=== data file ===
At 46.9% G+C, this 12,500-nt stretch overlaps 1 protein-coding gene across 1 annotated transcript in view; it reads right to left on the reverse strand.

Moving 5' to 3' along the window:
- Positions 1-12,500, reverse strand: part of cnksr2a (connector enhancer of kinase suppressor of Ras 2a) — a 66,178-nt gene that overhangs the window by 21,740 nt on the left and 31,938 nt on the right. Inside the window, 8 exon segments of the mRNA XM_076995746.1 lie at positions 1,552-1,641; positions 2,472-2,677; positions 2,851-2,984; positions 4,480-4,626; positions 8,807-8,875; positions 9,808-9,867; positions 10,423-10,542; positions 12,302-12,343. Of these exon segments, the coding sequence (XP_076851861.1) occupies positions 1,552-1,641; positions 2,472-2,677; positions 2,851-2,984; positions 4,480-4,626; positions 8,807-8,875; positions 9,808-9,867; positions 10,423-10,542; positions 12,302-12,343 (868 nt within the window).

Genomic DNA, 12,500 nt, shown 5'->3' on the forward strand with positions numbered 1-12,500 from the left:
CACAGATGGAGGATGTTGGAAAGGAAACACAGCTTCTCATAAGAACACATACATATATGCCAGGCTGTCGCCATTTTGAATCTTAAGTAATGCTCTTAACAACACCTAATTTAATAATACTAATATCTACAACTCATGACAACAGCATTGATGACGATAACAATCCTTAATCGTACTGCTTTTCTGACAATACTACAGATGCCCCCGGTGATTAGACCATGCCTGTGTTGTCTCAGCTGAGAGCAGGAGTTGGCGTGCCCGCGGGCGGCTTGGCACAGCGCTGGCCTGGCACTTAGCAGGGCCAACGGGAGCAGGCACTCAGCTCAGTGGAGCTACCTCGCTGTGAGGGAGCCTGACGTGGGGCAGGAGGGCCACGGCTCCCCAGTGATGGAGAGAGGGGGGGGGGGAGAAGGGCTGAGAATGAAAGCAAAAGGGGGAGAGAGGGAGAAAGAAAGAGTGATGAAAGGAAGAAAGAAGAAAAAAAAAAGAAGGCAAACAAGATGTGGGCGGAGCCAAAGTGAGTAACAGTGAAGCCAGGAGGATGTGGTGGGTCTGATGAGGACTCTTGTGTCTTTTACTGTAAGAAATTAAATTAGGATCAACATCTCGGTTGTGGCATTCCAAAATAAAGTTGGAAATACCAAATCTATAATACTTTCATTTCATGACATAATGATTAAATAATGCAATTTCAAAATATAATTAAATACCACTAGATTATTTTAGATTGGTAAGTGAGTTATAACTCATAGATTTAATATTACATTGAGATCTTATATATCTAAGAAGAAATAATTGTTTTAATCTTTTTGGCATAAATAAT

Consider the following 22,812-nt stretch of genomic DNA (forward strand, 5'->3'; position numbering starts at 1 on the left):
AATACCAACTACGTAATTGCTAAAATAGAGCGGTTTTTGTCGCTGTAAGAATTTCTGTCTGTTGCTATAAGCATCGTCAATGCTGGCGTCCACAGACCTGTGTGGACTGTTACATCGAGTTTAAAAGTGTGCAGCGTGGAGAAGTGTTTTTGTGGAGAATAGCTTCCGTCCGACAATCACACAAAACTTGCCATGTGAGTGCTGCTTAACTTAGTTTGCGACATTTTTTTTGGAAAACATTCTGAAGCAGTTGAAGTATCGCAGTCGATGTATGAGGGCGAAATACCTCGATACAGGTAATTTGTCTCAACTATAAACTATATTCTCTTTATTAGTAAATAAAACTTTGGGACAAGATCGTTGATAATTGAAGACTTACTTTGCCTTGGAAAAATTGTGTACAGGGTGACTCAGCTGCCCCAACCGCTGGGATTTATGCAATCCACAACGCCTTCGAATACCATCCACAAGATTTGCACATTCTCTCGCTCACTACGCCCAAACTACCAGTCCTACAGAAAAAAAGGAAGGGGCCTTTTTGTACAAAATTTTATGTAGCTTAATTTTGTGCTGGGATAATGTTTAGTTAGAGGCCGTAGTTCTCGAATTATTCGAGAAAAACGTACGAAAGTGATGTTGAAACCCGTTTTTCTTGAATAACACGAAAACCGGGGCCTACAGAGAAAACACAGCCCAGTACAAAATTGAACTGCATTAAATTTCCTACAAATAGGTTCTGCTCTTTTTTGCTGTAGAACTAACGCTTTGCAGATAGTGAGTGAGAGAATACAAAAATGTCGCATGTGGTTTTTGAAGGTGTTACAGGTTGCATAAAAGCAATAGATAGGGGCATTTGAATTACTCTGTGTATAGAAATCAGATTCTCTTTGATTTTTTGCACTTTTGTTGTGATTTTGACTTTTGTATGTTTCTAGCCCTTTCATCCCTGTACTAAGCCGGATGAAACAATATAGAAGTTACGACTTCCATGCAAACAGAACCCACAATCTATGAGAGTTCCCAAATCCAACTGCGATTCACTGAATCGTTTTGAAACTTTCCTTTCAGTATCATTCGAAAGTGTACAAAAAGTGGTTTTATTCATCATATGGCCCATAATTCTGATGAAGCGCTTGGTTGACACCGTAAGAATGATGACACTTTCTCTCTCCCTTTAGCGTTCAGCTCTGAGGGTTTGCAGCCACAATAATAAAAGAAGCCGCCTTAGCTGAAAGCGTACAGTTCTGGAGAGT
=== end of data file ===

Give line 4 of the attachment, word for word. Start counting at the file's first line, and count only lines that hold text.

Genomic DNA, 12,500 nt, shown 5'->3' on the forward strand with positions numbered 1-12,500 from the left: